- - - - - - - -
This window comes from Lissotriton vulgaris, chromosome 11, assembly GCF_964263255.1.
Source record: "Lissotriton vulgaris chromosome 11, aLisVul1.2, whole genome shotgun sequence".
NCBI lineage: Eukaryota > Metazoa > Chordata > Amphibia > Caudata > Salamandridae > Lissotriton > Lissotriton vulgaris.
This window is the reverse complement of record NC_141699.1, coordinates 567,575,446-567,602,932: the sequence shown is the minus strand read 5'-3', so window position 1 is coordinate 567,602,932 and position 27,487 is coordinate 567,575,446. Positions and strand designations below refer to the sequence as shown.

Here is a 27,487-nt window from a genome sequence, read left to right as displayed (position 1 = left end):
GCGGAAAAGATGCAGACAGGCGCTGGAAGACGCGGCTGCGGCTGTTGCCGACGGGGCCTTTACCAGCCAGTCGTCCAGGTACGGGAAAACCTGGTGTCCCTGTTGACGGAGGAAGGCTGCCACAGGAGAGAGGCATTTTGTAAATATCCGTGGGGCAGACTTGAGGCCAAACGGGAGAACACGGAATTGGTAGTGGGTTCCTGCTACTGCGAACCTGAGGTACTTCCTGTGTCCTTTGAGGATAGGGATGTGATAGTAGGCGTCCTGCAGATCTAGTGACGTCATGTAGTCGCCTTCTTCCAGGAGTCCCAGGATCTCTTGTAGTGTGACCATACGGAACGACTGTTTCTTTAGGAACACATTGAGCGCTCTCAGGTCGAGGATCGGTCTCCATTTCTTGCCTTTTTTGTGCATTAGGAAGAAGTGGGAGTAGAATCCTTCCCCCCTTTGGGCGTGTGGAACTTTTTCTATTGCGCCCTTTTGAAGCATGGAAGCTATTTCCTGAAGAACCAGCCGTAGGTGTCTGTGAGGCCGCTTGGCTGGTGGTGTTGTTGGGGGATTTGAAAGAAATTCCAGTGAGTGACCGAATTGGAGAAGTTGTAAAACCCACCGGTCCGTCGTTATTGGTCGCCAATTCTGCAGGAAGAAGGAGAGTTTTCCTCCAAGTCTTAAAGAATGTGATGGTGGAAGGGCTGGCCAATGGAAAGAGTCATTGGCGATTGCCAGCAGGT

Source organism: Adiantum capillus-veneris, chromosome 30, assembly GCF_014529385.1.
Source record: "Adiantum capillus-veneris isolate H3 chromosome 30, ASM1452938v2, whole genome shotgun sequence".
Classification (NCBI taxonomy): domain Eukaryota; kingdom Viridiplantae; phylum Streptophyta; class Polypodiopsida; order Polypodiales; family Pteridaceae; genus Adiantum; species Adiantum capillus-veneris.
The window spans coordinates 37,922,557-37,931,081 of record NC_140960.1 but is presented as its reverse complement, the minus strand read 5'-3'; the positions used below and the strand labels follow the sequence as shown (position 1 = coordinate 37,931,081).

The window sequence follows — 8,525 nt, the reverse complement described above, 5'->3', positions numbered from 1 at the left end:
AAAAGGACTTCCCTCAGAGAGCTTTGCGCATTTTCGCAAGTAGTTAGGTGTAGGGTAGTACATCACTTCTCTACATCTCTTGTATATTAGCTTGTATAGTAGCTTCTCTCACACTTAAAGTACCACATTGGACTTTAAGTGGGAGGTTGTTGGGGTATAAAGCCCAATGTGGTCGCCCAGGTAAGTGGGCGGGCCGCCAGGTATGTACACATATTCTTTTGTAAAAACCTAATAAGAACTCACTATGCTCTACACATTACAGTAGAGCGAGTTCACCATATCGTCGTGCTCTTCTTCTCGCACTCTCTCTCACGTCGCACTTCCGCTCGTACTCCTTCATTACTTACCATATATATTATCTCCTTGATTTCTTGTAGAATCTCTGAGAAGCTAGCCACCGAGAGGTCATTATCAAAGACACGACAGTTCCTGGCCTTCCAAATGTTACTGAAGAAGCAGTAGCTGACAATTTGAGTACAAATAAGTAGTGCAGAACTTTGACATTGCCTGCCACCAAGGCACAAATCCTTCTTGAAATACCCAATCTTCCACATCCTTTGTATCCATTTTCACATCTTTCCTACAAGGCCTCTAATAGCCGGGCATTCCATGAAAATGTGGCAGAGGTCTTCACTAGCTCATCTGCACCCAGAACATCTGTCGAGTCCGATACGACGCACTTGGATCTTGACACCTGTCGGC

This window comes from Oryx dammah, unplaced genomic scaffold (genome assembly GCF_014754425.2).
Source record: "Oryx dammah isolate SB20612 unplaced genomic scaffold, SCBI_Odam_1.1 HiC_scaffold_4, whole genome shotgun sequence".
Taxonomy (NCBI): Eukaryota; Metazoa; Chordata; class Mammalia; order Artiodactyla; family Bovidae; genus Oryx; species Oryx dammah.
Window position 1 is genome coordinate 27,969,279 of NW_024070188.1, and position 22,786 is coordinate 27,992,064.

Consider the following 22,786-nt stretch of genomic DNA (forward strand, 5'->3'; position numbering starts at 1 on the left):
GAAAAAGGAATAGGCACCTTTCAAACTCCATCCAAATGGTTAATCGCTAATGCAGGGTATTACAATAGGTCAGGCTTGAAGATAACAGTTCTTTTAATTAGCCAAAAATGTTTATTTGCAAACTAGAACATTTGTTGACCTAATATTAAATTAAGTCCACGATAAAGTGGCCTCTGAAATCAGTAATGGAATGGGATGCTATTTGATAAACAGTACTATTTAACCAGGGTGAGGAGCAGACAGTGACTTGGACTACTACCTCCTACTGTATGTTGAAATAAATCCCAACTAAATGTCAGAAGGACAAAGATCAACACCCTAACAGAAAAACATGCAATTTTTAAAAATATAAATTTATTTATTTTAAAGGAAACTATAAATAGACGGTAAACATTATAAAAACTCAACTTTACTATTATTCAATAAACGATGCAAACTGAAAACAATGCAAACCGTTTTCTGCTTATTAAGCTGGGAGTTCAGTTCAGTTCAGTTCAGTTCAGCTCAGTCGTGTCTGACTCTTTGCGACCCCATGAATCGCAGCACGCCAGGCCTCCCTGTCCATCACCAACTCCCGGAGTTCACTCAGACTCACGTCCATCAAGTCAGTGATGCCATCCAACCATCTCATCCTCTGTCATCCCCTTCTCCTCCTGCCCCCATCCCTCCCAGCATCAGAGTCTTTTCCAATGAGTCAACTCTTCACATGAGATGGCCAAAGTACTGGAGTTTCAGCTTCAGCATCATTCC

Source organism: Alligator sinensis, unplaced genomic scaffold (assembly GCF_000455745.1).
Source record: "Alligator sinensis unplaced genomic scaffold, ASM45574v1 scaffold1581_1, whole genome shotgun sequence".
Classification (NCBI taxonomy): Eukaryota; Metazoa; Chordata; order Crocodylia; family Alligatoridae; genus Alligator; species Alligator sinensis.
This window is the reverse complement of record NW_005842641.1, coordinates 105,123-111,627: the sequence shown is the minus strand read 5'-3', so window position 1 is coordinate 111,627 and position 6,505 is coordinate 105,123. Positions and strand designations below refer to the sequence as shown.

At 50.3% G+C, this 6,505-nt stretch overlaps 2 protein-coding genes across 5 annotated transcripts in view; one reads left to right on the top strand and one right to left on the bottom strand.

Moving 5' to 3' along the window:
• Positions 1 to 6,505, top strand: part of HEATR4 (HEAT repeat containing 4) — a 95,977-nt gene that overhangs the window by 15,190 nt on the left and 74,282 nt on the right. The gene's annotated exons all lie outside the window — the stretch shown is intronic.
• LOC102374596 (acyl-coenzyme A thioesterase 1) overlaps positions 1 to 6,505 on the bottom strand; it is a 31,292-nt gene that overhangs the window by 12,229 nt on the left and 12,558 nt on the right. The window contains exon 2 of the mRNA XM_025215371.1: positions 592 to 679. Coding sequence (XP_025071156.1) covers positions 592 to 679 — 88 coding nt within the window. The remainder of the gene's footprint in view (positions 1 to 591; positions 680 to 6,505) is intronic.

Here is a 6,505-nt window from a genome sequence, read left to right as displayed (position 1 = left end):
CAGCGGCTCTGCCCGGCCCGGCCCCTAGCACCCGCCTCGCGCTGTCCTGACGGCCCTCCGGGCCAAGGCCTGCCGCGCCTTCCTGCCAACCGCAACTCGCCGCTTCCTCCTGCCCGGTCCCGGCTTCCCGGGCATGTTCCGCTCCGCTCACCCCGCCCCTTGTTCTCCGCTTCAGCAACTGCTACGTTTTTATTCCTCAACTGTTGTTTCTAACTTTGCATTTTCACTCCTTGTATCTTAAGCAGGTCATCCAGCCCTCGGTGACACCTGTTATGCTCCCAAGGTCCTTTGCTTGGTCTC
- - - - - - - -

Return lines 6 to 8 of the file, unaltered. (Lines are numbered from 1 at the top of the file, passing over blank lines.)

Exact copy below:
GCGGAAAAGATGCAGACAGGCGCTGGAAGACGCGGCTGCGGCTGTTGCCGACGGGGCCTTTACCAGCCAGTCGTCCAGGTACGGGAAAACCTGGTGTCCCTGTTGACGGAGGAAGGCTGCCACAGGAGAGAGGCATTTTGTAAATATCCGTGGGGCAGACTTGAGGCCAAACGGGAGAACACGGAATTGGTAGTGGGTTCCTGCTACTGCGAACCTGAGGTACTTCCTGTGTCCTTTGAGGATAGGGATGTGATAGTAGGCGTCCTGCAGATCTAGTGACGTCATGTAGTCGCCTTCTTCCAGGAGTCCCAGGATCTCTTGTAGTGTGACCATACGGAACGACTGTTTCTTTAGGAACACATTGAGCGCTCTCAGGTCGAGGATCGGTCTCCATTTCTTGCCTTTTTTGTGCATTAGGAAGAAGTGGGAGTAGAATCCTTCCCCCCTTTGGGCGTGTGGAACTTTTTCTATTGCGCCCTTTTGAAGCATGGAAGCTATTTCCTGAAGAACCAGCCGTAGGTGTCTGTGAGGCCGCTTGGCTGGTGGTGTTGTTGGGGGATTTGAAAGAAATTCCAGTGAGTGACCGAATTGGAGAAGTTGTAAAACCCACCGGTCCGTCGTTATTGGTCGCCAATTCTGCAGGAAGAAGGAGAGTTTTCCTCCAAGTCTTAAAGAATGTGATGGTGGAAGGGCTGGCCAATGGAAAGAGTCATTGGCGATTGCCAGCAGGT

Source organism: Adiantum capillus-veneris, chromosome 30, assembly GCF_014529385.1.
Source record: "Adiantum capillus-veneris isolate H3 chromosome 30, ASM1452938v2, whole genome shotgun sequence".